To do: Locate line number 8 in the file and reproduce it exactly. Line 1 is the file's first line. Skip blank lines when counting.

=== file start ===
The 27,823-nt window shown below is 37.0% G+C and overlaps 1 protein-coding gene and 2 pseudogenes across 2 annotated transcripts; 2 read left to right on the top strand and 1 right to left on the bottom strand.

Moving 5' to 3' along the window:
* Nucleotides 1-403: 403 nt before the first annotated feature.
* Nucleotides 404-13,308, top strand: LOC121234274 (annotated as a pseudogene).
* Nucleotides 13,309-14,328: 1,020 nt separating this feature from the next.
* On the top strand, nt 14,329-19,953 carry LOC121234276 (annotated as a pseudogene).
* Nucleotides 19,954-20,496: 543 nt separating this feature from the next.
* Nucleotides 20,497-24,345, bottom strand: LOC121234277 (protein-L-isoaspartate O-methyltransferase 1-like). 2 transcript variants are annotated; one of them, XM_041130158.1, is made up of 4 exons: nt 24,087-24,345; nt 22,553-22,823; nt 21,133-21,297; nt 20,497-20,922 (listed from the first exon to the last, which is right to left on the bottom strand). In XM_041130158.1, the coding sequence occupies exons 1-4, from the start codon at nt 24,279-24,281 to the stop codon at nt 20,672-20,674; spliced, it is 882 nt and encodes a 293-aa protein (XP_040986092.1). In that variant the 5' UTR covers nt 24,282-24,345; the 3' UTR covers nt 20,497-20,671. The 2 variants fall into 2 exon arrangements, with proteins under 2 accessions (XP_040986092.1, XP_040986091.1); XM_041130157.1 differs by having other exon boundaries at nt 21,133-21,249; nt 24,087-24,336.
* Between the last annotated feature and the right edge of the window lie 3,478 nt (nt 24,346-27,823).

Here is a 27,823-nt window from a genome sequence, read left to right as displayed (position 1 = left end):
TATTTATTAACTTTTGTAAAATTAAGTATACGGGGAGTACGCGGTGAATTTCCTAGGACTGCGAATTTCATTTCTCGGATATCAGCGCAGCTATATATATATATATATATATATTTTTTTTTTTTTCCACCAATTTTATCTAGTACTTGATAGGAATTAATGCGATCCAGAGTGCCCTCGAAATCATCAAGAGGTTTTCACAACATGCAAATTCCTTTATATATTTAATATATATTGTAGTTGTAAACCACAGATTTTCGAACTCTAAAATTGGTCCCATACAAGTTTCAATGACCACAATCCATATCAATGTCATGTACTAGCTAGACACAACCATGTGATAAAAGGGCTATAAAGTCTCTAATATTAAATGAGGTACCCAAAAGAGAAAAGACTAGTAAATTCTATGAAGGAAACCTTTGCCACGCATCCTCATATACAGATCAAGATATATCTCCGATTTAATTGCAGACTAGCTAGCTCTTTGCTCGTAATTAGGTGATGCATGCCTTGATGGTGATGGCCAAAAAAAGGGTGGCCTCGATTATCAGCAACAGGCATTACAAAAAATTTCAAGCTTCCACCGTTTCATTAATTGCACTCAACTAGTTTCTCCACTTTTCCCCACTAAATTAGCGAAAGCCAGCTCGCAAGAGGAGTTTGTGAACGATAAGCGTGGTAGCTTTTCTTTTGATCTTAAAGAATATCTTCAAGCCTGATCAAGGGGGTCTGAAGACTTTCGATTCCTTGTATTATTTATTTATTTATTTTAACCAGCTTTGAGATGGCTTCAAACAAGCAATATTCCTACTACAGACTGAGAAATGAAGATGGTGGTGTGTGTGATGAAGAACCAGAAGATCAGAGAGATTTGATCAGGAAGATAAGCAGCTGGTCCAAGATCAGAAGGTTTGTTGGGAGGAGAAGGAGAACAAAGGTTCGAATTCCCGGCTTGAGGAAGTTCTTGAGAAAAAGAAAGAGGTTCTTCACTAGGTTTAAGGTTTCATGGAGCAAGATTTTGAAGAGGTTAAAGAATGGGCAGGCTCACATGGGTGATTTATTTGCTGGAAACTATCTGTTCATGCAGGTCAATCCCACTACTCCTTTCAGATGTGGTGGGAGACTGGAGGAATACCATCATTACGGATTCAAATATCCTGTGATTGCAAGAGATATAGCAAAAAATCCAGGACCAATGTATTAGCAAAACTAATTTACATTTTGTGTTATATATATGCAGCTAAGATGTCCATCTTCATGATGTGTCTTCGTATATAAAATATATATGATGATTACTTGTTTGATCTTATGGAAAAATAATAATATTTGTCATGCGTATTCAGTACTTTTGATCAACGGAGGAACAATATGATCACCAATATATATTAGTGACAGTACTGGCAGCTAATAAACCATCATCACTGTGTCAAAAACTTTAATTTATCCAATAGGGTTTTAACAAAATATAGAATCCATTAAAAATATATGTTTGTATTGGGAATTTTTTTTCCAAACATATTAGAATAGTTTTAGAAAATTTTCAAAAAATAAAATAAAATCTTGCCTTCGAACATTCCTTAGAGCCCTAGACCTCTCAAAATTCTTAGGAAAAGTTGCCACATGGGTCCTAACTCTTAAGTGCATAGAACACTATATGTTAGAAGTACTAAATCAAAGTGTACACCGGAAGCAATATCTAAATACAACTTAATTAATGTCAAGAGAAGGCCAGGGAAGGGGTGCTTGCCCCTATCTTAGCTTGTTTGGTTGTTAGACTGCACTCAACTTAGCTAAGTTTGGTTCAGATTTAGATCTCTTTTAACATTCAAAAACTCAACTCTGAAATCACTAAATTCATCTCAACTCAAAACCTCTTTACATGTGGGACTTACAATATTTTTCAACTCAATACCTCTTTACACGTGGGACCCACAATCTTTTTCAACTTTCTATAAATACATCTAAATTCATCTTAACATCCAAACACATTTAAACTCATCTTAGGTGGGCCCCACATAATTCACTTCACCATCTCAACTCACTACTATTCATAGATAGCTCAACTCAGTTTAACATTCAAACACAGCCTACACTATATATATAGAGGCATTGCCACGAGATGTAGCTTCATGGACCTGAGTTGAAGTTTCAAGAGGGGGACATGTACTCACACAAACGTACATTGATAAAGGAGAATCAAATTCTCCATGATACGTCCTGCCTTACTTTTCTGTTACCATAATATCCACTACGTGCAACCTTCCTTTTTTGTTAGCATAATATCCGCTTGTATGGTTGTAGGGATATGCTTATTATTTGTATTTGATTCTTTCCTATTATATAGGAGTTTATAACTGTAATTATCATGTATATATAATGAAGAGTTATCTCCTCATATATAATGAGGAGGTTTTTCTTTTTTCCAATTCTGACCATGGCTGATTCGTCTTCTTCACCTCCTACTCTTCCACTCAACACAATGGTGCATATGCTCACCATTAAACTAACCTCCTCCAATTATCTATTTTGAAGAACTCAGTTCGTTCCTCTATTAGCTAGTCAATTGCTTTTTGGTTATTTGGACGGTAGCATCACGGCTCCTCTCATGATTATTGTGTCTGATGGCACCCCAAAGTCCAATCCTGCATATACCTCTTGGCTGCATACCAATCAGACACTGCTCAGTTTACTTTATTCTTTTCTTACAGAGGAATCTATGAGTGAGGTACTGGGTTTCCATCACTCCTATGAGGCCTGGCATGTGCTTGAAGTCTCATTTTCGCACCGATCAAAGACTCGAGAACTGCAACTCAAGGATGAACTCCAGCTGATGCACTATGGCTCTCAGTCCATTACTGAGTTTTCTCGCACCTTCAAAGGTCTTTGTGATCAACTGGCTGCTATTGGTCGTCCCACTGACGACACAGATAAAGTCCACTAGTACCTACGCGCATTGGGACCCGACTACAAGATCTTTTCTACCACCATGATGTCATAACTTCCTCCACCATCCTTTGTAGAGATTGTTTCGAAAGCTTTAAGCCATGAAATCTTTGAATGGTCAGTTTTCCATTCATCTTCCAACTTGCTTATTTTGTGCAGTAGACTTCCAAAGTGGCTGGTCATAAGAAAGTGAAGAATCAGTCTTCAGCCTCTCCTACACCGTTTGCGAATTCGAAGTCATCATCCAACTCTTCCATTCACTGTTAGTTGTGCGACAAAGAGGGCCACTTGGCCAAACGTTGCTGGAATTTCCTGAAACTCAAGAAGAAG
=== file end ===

* Nucleotides 20,497-24,345, bottom strand: LOC121234277 (protein-L-isoaspartate O-methyltransferase 1-like). 2 transcript variants are annotated; one of them, XM_041130158.1, is made up of 4 exons: nt 24,087-24,345; nt 22,553-22,823; nt 21,133-21,297; nt 20,497-20,922 (listed from the first exon to the last, which is right to left on the bottom strand). In XM_041130158.1, the coding sequence occupies exons 1-4, from the start codon at nt 24,279-24,281 to the stop codon at nt 20,672-20,674; spliced, it is 882 nt and encodes a 293-aa protein (XP_040986092.1). In that variant the 5' UTR covers nt 24,282-24,345; the 3' UTR covers nt 20,497-20,671. The 2 variants fall into 2 exon arrangements, with proteins under 2 accessions (XP_040986092.1, XP_040986091.1); XM_041130157.1 differs by having other exon boundaries at nt 21,133-21,249; nt 24,087-24,336.